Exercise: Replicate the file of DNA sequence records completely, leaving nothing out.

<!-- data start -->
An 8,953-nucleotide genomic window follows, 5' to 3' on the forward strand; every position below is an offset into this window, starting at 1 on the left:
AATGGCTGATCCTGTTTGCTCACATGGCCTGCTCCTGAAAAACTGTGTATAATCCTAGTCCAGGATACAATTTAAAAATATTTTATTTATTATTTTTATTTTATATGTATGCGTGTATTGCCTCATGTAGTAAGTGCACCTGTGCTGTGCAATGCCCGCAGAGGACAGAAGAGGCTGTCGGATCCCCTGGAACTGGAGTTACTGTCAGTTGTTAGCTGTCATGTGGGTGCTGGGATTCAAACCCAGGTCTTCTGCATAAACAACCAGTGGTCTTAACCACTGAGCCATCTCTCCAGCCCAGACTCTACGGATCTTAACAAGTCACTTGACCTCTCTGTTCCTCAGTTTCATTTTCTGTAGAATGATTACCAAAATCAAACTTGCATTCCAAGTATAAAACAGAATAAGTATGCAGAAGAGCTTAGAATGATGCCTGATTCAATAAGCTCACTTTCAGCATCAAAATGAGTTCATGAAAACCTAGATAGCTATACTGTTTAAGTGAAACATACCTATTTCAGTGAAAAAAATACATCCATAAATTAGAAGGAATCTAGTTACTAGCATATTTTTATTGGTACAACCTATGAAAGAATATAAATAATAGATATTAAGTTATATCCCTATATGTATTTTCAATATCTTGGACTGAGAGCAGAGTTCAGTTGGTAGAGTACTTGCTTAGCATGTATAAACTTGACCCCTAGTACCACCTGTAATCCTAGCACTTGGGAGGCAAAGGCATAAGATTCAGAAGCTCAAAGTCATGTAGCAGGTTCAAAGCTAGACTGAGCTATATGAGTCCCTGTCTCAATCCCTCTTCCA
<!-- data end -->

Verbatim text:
An 8,953-nucleotide genomic window follows, 5' to 3' on the forward strand; every position below is an offset into this window, starting at 1 on the left:
AATGGCTGATCCTGTTTGCTCACATGGCCTGCTCCTGAAAAACTGTGTATAATCCTAGTCCAGGATACAATTTAAAAATATTTTATTTATTATTTTTATTTTATATGTATGCGTGTATTGCCTCATGTAGTAAGTGCACCTGTGCTGTGCAATGCCCGCAGAGGACAGAAGAGGCTGTCGGATCCCCTGGAACTGGAGTTACTGTCAGTTGTTAGCTGTCATGTGGGTGCTGGGATTCAAACCCAGGTCTTCTGCATAAACAACCAGTGGTCTTAACCACTGAGCCATCTCTCCAGCCCAGACTCTACGGATCTTAACAAGTCACTTGACCTCTCTGTTCCTCAGTTTCATTTTCTGTAGAATGATTACCAAAATCAAACTTGCATTCCAAGTATAAAACAGAATAAGTATGCAGAAGAGCTTAGAATGATGCCTGATTCAATAAGCTCACTTTCAGCATCAAAATGAGTTCATGAAAACCTAGATAGCTATACTGTTTAAGTGAAACATACCTATTTCAGTGAAAAAAATACATCCATAAATTAGAAGGAATCTAGTTACTAGCATATTTTTATTGGTACAACCTATGAAAGAATATAAATAATAGATATTAAGTTATATCCCTATATGTATTTTCAATATCTTGGACTGAGAGCAGAGTTCAGTTGGTAGAGTACTTGCTTAGCATGTATAAACTTGACCCCTAGTACCACCTGTAATCCTAGCACTTGGGAGGCAAAGGCATAAGATTCAGAAGCTCAAAGTCATGTAGCAGGTTCAAAGCTAGACTGAGCTATATGAGTCCCTGTCTCAATCCCTCTTCCA